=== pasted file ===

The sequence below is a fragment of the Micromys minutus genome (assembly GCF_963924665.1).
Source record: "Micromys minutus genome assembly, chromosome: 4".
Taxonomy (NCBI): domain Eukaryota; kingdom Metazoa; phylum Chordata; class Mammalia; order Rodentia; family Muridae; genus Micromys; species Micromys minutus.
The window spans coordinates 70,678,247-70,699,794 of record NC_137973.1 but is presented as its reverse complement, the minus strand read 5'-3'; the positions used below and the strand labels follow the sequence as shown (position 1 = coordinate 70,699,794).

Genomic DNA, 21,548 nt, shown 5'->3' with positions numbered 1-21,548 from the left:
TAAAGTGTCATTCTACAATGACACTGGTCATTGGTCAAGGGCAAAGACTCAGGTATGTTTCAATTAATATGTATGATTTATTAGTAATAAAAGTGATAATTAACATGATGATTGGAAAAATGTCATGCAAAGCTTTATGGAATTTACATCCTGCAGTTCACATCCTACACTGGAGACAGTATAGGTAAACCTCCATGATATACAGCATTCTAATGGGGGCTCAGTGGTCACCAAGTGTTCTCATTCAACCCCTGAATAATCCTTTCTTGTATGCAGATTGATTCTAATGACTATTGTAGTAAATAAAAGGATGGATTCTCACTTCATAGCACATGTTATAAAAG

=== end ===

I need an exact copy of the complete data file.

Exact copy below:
The sequence below is a fragment of the Micromys minutus genome (assembly GCF_963924665.1).
Source record: "Micromys minutus genome assembly, chromosome: 4".
Taxonomy (NCBI): domain Eukaryota; kingdom Metazoa; phylum Chordata; class Mammalia; order Rodentia; family Muridae; genus Micromys; species Micromys minutus.
The window spans coordinates 70,678,247-70,699,794 of record NC_137973.1 but is presented as its reverse complement, the minus strand read 5'-3'; the positions used below and the strand labels follow the sequence as shown (position 1 = coordinate 70,699,794).

Genomic DNA, 21,548 nt, shown 5'->3' with positions numbered 1-21,548 from the left:
TAAAGTGTCATTCTACAATGACACTGGTCATTGGTCAAGGGCAAAGACTCAGGTATGTTTCAATTAATATGTATGATTTATTAGTAATAAAAGTGATAATTAACATGATGATTGGAAAAATGTCATGCAAAGCTTTATGGAATTTACATCCTGCAGTTCACATCCTACACTGGAGACAGTATAGGTAAACCTCCATGATATACAGCATTCTAATGGGGGCTCAGTGGTCACCAAGTGTTCTCATTCAACCCCTGAATAATCCTTTCTTGTATGCAGATTGATTCTAATGACTATTGTAGTAAATAAAAGGATGGATTCTCACTTCATAGCACATGTTATAAAAG